homemade raspberry and gooseberry jams

homemade raspberry and gooseberry jams

Yesterday my dear husband made two types of jam–gooseberry and raspberry.  I tried both on my toast this morning (Ezekiel 7 Sprouted Grain bread–I’m finding my tummy doesn’t get so bloated when I eat sprouted wheat as opposed to white or whole wheat).  And both jams were oh, so yummy I don’t know which one I liked best!  I’ll have to keep taste testing I guess…

Here’s the easy-peasy recipe for Gooseberry Jam using Sure-Jell pectin:

5 and 1/2 cups prepared gooseberries (which is 2 and 1/2 quarts of picked fruit; remove stems and blossoms)
1 box of Sure-Jell pectin (I’ve stopped using the low sugar variety b/c it doesn’t preserve the jam as well and what’s a few more cups of sugar to a recipe anyway!)
1/2 teaspoon butter or margarine
7 cups sugar

our gooseberry bush--watch out, one is all you need for loads of fruit!

our gooseberry bush--watch out, one is all you need for loads of fruit!

From here, just follow the instructions for making a cooked jam on your Sure-Jell (or other commercial pectin) package.  George water-bath canned the jars for however long is required for jam–10 or 20 minutes I think.  I’m not at home to ask him!  But, it should all be in your instructions.

A few things I’ve learned about making jam in the last few years:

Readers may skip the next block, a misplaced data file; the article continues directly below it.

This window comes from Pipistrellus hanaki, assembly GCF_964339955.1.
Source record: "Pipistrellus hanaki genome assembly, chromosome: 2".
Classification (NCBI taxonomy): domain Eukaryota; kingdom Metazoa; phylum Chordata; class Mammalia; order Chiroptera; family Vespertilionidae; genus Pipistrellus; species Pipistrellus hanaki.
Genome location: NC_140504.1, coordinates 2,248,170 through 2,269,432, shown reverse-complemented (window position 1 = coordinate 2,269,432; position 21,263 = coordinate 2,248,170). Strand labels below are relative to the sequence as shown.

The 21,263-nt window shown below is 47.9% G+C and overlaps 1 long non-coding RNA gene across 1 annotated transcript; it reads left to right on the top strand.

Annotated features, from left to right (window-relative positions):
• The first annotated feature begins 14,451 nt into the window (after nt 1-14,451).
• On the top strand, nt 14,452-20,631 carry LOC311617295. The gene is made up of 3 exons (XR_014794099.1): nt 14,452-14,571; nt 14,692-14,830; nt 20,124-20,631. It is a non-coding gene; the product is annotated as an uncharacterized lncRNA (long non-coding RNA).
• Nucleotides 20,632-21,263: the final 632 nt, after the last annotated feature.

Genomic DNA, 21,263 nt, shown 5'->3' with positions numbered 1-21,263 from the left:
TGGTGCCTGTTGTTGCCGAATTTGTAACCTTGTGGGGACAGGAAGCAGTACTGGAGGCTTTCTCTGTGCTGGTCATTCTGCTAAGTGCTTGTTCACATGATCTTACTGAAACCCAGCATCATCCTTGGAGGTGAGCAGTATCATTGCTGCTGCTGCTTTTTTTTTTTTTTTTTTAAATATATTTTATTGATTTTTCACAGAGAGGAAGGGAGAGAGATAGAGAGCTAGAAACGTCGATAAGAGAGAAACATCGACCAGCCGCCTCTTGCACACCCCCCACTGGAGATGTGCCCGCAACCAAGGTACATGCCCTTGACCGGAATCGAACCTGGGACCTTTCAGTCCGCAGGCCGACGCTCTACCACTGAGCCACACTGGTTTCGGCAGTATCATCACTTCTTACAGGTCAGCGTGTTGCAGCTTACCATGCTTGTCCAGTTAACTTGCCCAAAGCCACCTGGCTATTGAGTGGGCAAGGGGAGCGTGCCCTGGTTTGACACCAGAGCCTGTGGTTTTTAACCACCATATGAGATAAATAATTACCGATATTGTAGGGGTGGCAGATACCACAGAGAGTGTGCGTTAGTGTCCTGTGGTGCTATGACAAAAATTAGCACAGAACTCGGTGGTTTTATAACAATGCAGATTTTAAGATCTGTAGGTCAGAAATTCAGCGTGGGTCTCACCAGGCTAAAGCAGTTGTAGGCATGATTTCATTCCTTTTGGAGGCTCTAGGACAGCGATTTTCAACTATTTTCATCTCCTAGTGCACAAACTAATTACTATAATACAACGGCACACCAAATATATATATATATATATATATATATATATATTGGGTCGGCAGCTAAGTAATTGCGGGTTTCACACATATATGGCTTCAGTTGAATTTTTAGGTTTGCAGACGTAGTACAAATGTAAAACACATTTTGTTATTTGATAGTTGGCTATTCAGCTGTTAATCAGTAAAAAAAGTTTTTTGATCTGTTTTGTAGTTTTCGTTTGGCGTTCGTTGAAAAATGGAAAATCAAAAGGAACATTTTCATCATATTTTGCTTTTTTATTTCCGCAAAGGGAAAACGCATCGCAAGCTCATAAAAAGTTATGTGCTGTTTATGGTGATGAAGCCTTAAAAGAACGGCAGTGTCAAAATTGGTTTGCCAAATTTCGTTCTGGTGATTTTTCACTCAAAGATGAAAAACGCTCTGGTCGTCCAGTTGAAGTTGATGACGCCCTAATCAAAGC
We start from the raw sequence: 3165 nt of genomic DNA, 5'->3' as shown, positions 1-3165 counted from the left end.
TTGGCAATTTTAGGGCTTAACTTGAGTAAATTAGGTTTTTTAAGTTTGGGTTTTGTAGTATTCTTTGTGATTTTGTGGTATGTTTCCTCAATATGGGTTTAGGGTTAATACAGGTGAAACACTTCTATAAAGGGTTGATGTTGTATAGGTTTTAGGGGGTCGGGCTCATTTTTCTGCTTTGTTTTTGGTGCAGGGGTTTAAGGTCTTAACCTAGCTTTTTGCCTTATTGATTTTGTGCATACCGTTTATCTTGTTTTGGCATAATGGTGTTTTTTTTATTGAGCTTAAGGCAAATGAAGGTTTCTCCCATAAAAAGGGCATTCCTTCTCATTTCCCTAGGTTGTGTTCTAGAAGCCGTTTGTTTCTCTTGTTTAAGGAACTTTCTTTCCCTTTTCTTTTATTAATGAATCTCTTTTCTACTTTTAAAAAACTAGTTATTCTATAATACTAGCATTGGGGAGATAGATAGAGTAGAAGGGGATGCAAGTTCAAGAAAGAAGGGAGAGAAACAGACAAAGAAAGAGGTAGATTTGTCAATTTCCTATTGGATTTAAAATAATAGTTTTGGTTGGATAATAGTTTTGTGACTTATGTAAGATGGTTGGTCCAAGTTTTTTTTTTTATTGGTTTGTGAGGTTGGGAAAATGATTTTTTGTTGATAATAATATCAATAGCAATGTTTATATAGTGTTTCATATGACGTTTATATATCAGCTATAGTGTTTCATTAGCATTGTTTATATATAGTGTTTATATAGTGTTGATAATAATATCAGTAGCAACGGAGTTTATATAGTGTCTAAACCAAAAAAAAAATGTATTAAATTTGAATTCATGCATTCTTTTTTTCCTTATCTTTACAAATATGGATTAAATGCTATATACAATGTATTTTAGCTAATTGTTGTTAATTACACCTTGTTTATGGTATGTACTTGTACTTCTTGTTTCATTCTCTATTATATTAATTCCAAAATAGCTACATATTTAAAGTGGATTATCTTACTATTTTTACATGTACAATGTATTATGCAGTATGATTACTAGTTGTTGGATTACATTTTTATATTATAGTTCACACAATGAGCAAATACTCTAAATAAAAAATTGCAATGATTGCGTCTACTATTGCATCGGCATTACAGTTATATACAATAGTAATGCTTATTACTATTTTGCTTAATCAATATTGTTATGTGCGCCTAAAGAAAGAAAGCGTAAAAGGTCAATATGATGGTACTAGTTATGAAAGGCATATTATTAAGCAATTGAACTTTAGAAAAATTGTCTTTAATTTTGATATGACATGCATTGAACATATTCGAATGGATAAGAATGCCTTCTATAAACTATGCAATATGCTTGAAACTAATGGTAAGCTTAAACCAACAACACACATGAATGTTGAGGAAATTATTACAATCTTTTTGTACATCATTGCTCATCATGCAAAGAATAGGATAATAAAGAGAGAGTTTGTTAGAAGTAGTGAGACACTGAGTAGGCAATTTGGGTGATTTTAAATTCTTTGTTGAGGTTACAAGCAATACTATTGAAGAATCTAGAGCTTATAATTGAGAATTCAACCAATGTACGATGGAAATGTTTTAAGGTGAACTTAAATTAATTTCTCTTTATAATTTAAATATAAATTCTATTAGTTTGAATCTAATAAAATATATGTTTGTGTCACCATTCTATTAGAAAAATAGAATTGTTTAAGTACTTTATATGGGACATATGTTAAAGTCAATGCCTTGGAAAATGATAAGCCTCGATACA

Low sugar jams don’t keep as long.  They will not look as good in color and their texture is more mushy.  This is especially true with strawberry jam, which gets really pale and mushy this way.  Since I’m only using a teaspoon or two of jam at a time and since sugar has only 10 calories per teaspoon, I figure it’s still a pretty low-calorie, low sugar food to have in my diet.  I’m not bothering with low sugar pectin and recipes anymore, even though to use more sugar than fruit as in some of these recipes seems a little outrageous!

It is not worth it to “save” a step and not water-bath can your jams.  Many old-timers have said not to bother with this step, that you can just pack hot jam into hot sterilized jars, put on a sterilized lid and ring and your jam will seal.  Well, in too many cases the lid does not get a good seal and then you’ll find moldy jam sitting in your pantry a few months down the road.  I get really depressed when all that work and all that yummy fresh local fruit turned into jam has to get thrown out!  Do yourself a favor and can your jam.  It’s really not hard, and it doesn’t need to be processed in the canner for a long time at all.

Jams make wonderful Christmas and hostess gifts, so you can never have too much!

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